Fort Worth & Dallas Texas Juvenile Law Attorneys

Experience in the Texas Juvenile Justice System

Often, you may think of the juvenile system as a penal system similar to that of adults, but for children.  Of course there are similarities between the juvenile cases and adult cases, there are also substantial differences. Cody L. Cofer has experience as a juvenile prosecutor and juvenile defense attorney.  The adult system focuses on public safety and punishment for criminal conduct. While public safety and holding juveniles accountable for their actions are certainly considerations, as the juvenile correctional system handles juvenile cases it places an emphasis on rehabilitation.  However, for many offenses and in many circumstances your child can be incarcerated.  Hiring a juvenile defense attorney early in the process can greatly help your chances of avoiding your child being sent to an institution.

People usually think that juvenile records will not follow your child into adulthood.  Sadly this is often not the case.  In many cases, juvenile records are sealed (or you can have your juvenile law attorney get these records sealed) so that children are given a second chance at life without the stigma of having been in trouble with the law. Sealing of records is not always possible, and this is one reason it is important to have representation throughout the juvenile justice process.  Some exceptions to sealing juvenile records includes youth who have to register as sex offenders and youth who have committed serious enough offenses that require them to complete their sentences in the adult system.  Juvenile records can be sealed for some purposes, but can be accessed for other purposes.  It is important to understand the long-term ramifications associated with being referred to the juvenile system.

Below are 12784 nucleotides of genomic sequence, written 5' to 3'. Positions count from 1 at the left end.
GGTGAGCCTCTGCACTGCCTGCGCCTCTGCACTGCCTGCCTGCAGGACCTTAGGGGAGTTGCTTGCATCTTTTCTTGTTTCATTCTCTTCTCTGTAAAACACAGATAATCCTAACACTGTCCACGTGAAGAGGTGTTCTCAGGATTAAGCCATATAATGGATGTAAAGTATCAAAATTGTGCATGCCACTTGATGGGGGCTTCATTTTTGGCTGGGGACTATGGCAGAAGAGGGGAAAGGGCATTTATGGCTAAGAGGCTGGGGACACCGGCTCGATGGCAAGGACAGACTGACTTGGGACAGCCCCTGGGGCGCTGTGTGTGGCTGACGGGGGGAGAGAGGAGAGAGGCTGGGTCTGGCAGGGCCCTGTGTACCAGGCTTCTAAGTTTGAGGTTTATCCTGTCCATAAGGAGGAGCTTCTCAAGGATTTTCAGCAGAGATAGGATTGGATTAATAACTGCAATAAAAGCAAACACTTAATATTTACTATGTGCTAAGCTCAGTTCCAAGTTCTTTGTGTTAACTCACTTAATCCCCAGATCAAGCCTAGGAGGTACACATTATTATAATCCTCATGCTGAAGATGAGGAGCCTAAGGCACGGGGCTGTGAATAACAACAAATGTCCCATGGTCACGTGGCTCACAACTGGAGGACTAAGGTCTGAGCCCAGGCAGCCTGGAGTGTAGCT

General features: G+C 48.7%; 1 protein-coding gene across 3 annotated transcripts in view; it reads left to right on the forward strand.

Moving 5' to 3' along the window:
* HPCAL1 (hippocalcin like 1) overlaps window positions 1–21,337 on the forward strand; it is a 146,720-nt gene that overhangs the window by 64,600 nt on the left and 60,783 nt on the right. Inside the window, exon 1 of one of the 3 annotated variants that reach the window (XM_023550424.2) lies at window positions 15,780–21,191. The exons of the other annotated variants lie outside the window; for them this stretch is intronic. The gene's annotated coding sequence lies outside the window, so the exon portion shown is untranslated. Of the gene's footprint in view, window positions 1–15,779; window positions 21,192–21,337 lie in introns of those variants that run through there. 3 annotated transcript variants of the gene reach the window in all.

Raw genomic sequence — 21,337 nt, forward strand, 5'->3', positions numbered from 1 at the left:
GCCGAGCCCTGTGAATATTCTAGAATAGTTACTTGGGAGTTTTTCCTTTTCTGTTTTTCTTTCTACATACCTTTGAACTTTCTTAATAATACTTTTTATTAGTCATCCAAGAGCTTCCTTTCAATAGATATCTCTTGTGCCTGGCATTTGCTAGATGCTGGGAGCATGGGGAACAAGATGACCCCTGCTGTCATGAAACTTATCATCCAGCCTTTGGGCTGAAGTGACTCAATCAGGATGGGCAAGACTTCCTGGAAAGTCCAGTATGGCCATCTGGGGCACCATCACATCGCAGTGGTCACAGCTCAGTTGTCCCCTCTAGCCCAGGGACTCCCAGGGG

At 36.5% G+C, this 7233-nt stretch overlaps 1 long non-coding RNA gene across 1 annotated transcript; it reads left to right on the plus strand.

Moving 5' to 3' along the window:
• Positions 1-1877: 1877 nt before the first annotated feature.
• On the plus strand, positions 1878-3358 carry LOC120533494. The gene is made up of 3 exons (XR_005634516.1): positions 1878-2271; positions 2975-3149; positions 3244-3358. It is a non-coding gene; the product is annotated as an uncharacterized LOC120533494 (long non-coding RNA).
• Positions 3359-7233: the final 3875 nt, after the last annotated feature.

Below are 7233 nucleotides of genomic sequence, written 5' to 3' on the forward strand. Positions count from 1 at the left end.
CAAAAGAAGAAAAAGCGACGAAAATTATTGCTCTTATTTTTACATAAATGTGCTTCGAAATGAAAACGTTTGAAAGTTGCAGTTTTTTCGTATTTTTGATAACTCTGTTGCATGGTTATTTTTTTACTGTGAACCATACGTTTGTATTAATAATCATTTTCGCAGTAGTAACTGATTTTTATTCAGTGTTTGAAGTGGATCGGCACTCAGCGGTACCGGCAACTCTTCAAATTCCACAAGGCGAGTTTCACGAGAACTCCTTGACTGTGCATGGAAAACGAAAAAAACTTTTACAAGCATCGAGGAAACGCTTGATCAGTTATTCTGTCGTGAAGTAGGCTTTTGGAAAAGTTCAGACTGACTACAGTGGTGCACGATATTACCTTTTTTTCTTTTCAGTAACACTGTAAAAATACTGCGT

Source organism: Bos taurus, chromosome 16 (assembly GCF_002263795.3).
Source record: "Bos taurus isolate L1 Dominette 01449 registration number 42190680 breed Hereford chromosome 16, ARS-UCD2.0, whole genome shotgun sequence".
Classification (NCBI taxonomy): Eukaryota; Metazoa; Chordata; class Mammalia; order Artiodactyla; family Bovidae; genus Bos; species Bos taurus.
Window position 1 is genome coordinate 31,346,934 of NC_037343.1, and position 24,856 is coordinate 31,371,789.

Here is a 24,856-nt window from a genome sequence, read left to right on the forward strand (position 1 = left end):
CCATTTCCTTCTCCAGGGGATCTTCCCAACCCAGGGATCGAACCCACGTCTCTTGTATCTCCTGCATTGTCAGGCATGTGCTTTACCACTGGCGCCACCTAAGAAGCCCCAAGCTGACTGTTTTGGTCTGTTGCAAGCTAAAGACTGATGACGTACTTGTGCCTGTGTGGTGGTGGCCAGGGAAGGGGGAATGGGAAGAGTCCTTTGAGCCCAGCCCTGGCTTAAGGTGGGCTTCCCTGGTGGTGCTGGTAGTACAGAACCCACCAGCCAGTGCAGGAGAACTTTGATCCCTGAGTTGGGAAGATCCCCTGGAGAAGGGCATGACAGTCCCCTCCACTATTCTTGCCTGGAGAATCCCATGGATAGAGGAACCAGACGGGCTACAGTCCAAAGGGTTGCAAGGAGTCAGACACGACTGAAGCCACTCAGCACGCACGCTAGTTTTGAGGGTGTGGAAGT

Terms to be familiar with:

A “juvenile” is a person who was at least 10 years old but not yet 17 at the time he or she committed an act defined as “delinquent conduct” or “conduct in need of supervision.”  There are certain circumstances when a “juvenile” can be certified or “tried” as an adult.

“Delinquent conduct” is generally conduct that, if committed by an adult, could result in imprisonment or confinement in jail.

“Conduct in need of supervision” is generally conduct that, if committed by an adult, could result in only a fine or conduct that is not a violation if committed by an adult, such as truancy or running away from home. It is referred to as a CINS violation.

“Adjudication” is a finding that a youth has engaged in delinquent or CINS conduct. It is similar to a “conviction” in adult court.  This is similar to a finding of “guilty” in the adult system.